Shades of Green

Driving through Ireland, from Dublin to remote Dunquin, the author encounters eccentrics and anger and a sense of the past as thick as the mist on the hills.

  1. My guide, Elizabeth Lowry, hung back in the doorway. “The hairs on the back of my neck go up in here,” she said. “I think Anne Devlin haunts the place still.” I inched past her into the black dungeon beneath Dublin’s Kilmainham Jail, frosted glass crunching underfoot. “She was stabbed with bayonets and half hanged, offered 500 pounds to talk, and starved and tricked and ignored and left for dead.” Lowry explained from her doorway refuge. Lightbulbs rebelliously vault out of their sockets, so the room remains dark, cold, and clammy—just as it was when Devlin was imprisoned here in 1803. The housekeeper for Robert Emmet, the leader of a failed uprising, she refused to tell the British where he was hiding.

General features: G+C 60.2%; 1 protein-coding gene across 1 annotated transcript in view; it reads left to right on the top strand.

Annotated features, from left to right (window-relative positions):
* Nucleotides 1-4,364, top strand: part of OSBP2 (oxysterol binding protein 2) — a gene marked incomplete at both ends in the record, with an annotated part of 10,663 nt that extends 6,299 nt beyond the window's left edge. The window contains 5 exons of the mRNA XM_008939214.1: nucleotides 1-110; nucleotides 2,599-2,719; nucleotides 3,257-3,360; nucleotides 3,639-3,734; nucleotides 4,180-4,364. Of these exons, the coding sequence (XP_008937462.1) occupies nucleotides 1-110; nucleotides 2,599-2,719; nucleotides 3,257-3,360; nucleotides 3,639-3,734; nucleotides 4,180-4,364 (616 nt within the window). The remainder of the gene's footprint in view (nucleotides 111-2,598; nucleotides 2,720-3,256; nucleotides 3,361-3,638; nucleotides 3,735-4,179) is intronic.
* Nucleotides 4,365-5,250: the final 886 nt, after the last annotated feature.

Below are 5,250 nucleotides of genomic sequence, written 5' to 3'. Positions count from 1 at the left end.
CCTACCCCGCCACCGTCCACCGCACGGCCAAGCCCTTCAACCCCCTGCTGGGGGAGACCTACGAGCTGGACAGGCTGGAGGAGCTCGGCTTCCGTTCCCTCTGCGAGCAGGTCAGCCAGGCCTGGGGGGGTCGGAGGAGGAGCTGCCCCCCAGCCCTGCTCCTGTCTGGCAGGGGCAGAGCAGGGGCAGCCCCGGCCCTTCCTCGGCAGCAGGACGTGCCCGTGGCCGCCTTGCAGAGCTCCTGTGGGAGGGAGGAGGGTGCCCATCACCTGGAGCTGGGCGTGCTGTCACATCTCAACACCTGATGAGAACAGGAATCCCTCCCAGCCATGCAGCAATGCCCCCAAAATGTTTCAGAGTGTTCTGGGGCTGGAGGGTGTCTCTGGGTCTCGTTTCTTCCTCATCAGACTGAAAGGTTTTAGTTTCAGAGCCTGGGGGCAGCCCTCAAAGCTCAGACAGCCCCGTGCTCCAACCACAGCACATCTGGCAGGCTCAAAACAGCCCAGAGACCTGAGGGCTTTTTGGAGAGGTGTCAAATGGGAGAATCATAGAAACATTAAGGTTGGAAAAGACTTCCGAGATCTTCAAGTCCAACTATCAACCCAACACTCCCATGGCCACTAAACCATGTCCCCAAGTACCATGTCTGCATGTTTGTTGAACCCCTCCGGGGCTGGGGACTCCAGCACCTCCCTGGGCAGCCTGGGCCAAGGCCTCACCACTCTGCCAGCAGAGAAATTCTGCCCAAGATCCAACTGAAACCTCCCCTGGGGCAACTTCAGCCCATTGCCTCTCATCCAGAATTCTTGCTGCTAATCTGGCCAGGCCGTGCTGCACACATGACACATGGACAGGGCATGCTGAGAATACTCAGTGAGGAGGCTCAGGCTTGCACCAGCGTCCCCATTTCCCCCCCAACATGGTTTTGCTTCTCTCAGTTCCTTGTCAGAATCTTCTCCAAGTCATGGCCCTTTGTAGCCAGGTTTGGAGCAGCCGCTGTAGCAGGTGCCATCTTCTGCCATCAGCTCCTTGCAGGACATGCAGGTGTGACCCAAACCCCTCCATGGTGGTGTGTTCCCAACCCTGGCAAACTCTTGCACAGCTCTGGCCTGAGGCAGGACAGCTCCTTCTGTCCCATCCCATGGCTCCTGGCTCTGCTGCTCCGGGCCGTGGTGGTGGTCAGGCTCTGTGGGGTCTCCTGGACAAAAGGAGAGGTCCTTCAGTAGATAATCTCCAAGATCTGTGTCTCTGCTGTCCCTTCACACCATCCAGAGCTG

Dread still lingers in Devlin’s cell: As Sean O’Casey wrote, Kilmainham is “a place where silence is a piercing wail.” It’s fitting that In the Name of the Father was filmed here: Almost every important Irish patriot has been enchained at Kilmainham since the jail’s doors opened—or, rather, closed—in 1796, and the prison looms in Irish legend. One of the saddest stories is that just before being shot for leading the 1916 Easter Rising, Patrick Pearse wrote his mother to send love to his younger brother, William—never knowing that William was in the adjoining cell and would be executed the next day.

    “When the British caught Robert Emmet,” Lowry continued, tossing her rope of hair, “they unexpectedly brought him and Anne face-to-face in the exercise yard, hoping they would rev...

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